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|Title:||Chemical tags in otoliths indicate the importance of local and distant settlement areas to populations of a temperate sparid, Pagrus auratus|
|Citation:||Canadian Journal of Fisheries and Aquatic Sciences, 2005; 62(3):623-630|
|Publisher:||Natl Research Council Canada|
|Paul A. Hamer, Gregory P. Jenkins, and Bronwyn M. Gillanders|
|Abstract:||Understanding geographic origins of fish is essential to the management of fisheries and protection of critical juvenile habitats. We used natural chemical tags (Mn, Sr, and Ba), characterized from otoliths of 0+ snapper (Pagrus auratus) (approximately 1–3 months postsettlement), to determine the origins of 1- and 2-year-old (subadult) fish about to recruit to the Victorian fishery. We sampled subadults from eight areas across 700 km of coastline and within the major Victorian fishery, Port Phillip Bay. Maximum likelihood analyses indicated for both cohorts that most subadults in Port Phillip Bay and a significant proportion from west Victorian coastal waters had settled within Port Phillip Bay. The contribution of the Port Phillip Bay settlement area to coastal populations, however, decreased with distance to the west, varied between cohorts, and was negligible at locations over 200 km to the east of the bay. Comparison of elemental tags between 0+ fish of known settlement origin and the subadults indicated that unknown settlement areas may have contributed recruitment to one of the cohorts. These results have highlighted the importance of local settlement areas to sustaining the major Victorian fishery, but small juveniles can migrate large distances from this settlement area and contribute to coastal populations.|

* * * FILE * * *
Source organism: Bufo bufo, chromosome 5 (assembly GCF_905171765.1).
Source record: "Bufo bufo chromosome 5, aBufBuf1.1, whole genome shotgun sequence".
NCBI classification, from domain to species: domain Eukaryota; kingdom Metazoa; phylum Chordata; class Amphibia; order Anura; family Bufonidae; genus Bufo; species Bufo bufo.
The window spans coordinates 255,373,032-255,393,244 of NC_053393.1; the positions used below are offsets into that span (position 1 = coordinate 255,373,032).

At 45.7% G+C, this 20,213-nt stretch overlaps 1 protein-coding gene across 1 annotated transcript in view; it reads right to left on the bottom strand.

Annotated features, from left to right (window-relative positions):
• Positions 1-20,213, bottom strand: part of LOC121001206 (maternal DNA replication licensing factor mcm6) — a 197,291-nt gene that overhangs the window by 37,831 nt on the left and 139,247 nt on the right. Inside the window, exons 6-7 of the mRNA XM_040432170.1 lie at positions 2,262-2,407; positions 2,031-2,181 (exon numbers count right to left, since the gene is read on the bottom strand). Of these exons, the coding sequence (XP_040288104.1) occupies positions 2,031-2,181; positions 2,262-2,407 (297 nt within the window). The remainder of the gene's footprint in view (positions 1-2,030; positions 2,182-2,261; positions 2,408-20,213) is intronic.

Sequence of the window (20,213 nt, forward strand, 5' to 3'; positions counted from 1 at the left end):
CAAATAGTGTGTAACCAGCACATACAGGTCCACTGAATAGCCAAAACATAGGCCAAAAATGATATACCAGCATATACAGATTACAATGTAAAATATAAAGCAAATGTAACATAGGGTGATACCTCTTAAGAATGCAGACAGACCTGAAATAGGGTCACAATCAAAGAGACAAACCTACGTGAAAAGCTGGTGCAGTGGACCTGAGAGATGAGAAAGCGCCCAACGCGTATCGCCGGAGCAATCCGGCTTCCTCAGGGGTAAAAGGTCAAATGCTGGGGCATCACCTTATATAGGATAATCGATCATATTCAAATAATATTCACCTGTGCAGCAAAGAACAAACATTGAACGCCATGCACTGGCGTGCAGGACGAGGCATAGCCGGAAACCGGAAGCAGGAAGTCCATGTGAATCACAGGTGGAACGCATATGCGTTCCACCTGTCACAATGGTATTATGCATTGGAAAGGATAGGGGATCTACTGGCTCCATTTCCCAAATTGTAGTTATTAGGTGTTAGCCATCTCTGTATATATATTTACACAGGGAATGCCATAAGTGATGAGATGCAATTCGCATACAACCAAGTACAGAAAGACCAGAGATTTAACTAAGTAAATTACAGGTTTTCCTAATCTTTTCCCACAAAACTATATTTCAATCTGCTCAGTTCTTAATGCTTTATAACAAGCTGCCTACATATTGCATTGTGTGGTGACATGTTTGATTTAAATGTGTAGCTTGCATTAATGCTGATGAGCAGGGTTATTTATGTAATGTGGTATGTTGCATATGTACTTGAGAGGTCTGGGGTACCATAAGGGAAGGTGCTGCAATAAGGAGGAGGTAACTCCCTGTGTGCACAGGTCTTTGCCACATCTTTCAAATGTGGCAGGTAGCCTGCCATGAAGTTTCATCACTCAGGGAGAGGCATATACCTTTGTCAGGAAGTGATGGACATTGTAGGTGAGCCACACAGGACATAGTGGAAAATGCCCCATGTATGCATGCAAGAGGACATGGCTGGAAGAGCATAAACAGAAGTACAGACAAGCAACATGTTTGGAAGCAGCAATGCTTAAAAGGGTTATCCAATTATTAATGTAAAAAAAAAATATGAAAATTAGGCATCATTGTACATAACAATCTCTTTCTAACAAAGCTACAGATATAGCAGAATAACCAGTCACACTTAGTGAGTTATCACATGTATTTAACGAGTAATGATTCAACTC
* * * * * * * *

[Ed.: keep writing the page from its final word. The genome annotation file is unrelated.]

|Description:||© 2005 NRC Canada|
|Appears in Collections:||Earth and Environmental Sciences publications|
Environment Institute Leaders publications
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